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Poker fills void for high-stakes pro Nick Petrangelo

Nick Petrangelo divided the majority of his time in college between three activities: hockey, golf and studying.

When he was forced to retire from playing sports because of concussion problems, Petrangelo needed something to fill the void.

“That gave me more free time to play online poker,” Petrangelo said.

Petrangelo, who attended Division III Skidmore College (New York), is one of the top tournament poker players in the world and was poised for a deep run in the World Series of Poker Main Event.

The 30-year-old from Feeding Hills, Massachusetts, was in the top 100 in chips at the final evening break Thursday in the $10,000 buy-in No-limit Texas Hold ’em World Championship at the Rio Convention Center.

Poker pro Michael Krasienko of Grafton, Ohio, was the unofficial leader when Day 3 action paused shortly after 9:30 p.m., with the money bubble expected to burst late Thursday or early Friday.

The Main Event, featuring an $8.15 million first prize, continues Friday at the Rio with Day 4.

“In Main Events in general, and obviously this one, it’s really important to get off the ground and be in a situation when the tournament gets deeper you can put people in tough spots and it’s not for your tournament life,” Petrangelo said. “I was really lucky (Wednesday) to have it in some big pots. That’s always great.”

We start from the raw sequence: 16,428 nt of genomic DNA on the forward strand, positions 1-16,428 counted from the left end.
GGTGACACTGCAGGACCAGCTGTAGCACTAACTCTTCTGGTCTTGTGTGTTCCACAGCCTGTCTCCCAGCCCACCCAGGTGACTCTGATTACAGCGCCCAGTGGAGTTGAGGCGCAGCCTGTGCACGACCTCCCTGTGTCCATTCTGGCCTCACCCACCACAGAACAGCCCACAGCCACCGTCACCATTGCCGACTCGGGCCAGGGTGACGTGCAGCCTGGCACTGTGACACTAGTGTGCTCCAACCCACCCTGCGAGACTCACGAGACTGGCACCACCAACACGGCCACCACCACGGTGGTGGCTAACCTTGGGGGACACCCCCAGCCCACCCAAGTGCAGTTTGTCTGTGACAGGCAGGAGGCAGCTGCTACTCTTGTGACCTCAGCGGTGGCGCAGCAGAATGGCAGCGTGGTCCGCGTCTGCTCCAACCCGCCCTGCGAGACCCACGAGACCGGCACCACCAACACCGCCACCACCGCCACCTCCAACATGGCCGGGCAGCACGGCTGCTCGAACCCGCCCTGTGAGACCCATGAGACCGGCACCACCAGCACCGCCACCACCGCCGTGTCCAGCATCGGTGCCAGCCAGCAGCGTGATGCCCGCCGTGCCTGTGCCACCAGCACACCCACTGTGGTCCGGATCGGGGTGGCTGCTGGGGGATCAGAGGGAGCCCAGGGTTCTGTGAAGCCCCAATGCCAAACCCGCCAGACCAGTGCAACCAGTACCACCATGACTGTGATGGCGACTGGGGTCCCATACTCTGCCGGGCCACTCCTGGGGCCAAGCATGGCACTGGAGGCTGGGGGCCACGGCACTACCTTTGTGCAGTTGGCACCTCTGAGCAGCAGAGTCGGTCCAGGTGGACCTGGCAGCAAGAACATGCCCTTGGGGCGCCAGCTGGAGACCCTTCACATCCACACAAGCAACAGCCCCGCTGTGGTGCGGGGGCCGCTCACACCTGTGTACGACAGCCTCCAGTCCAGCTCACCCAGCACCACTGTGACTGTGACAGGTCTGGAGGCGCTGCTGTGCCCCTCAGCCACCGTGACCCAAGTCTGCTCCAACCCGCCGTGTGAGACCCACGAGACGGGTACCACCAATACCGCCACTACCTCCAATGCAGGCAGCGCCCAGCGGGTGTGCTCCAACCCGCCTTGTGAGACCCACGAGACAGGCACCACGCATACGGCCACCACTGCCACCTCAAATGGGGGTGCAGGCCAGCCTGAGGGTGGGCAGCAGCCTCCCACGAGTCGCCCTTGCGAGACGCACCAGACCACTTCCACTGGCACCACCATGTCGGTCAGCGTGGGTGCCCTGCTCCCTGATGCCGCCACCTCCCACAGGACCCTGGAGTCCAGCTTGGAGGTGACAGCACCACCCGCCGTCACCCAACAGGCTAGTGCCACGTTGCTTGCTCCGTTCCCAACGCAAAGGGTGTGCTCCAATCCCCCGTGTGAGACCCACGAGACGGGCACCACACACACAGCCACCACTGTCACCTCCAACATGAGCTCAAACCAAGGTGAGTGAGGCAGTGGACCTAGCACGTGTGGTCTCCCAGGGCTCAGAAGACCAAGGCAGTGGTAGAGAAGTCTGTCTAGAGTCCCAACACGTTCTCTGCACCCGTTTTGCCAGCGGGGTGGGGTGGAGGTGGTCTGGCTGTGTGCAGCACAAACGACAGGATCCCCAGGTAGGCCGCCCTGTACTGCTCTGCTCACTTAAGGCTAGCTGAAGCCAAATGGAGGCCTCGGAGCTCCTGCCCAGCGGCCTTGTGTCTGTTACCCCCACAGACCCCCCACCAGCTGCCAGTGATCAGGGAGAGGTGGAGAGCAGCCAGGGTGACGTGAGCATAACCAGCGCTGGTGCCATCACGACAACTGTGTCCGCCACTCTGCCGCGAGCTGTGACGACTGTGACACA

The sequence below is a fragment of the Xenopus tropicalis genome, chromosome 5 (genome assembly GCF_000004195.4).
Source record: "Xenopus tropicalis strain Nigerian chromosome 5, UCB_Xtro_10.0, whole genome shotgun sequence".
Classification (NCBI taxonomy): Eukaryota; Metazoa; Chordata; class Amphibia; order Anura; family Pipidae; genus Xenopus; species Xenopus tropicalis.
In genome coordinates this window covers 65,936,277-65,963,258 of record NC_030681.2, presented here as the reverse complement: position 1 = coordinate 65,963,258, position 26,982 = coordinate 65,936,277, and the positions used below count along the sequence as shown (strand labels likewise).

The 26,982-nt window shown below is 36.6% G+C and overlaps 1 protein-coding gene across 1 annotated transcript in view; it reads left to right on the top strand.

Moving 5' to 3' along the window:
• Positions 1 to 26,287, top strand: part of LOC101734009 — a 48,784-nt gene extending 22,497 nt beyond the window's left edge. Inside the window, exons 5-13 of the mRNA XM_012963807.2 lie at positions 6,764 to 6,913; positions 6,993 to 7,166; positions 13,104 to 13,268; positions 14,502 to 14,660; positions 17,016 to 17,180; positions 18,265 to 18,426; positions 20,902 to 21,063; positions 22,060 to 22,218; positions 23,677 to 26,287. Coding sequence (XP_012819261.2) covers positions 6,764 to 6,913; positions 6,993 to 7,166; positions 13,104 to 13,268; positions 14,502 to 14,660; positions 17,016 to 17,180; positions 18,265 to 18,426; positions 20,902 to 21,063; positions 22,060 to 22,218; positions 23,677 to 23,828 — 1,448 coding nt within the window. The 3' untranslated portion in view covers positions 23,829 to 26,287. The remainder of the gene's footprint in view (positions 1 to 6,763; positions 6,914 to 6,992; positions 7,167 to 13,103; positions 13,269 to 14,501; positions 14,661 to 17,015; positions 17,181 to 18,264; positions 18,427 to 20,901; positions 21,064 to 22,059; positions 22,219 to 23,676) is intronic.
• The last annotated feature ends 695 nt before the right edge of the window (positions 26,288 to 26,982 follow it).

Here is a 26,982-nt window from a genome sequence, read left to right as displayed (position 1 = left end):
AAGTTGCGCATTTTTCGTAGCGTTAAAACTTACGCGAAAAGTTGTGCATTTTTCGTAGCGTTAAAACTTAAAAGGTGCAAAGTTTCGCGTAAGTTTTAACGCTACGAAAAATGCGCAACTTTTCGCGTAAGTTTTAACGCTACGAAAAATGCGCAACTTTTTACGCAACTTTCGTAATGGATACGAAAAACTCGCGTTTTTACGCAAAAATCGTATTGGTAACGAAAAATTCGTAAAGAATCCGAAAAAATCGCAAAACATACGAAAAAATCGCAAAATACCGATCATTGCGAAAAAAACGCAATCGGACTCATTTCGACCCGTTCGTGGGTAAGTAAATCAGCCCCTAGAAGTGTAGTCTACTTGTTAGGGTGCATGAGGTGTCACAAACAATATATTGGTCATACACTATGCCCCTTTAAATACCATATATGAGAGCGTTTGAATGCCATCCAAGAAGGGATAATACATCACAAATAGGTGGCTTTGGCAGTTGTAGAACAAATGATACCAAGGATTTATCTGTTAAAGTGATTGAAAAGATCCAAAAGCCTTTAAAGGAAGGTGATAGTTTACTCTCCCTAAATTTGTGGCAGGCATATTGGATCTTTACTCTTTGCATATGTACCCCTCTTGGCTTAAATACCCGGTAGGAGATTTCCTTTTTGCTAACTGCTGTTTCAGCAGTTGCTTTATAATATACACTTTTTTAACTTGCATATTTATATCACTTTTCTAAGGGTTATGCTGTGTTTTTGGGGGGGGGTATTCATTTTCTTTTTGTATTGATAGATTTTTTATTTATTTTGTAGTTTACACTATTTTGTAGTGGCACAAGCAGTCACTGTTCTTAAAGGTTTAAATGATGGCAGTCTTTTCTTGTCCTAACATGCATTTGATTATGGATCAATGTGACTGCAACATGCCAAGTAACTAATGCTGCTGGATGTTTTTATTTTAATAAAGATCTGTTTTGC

Petrangelo dabbled in poker while he attended boarding school in Connecticut and made occasional trips to Turning Stone Resort Casino in update New York after he turned 18.

Petrangelo suffered his second serious concussion as a sophomore at Skidmore, and after graduating in 2010, he started playing poker professionally.

In 2015, Petrangelo won his first WSOP bracelet in the $3,000 buy-in No-limit Hold ’em Shootout event. He made 11 final tables worldwide while earning $3,362,396 that year.

“I thought I was playing well in live tournaments before that, and I had a few close calls and it didn’t work out,” Petrangelo said. “In poker, when you have a couple results — whether you had fortunate situations happen or whatever — it obviously can perpetuate some confidence, whether it’s real or not.

“I think that confidence, especially since I started to do well in some of the higher-stakes events, made me think like, ‘Maybe I can play in the highest-stakes stuff.’ ”

Petrangelo has more than $8.93 million in documented live tournament earnings and is the No. 1 tournament player in the world, according to the latest Global Poker Index rankings.

He enjoyed a rush of cards after the dinner break Wednesday in the Main Event and entered play on Day 3 in 17th place overall.

“I think sometimes in the Main Event, it’s lucky to have the image of someone who plays really high stakes because a bunch of things happen that are in your favor,” Petrangelo said. “People don’t three-bet you as much. Maybe in a spot where you wouldn’t be bluffing ever, they think you are because you’re a high-stakes player and you’re trying to outplay them. It’s lucky to have that image.”

Contact David Schoen at dschoen@reviewjournal.com or 702-387-5203. Follow @DavidSchoenLVRJ on Twitter.

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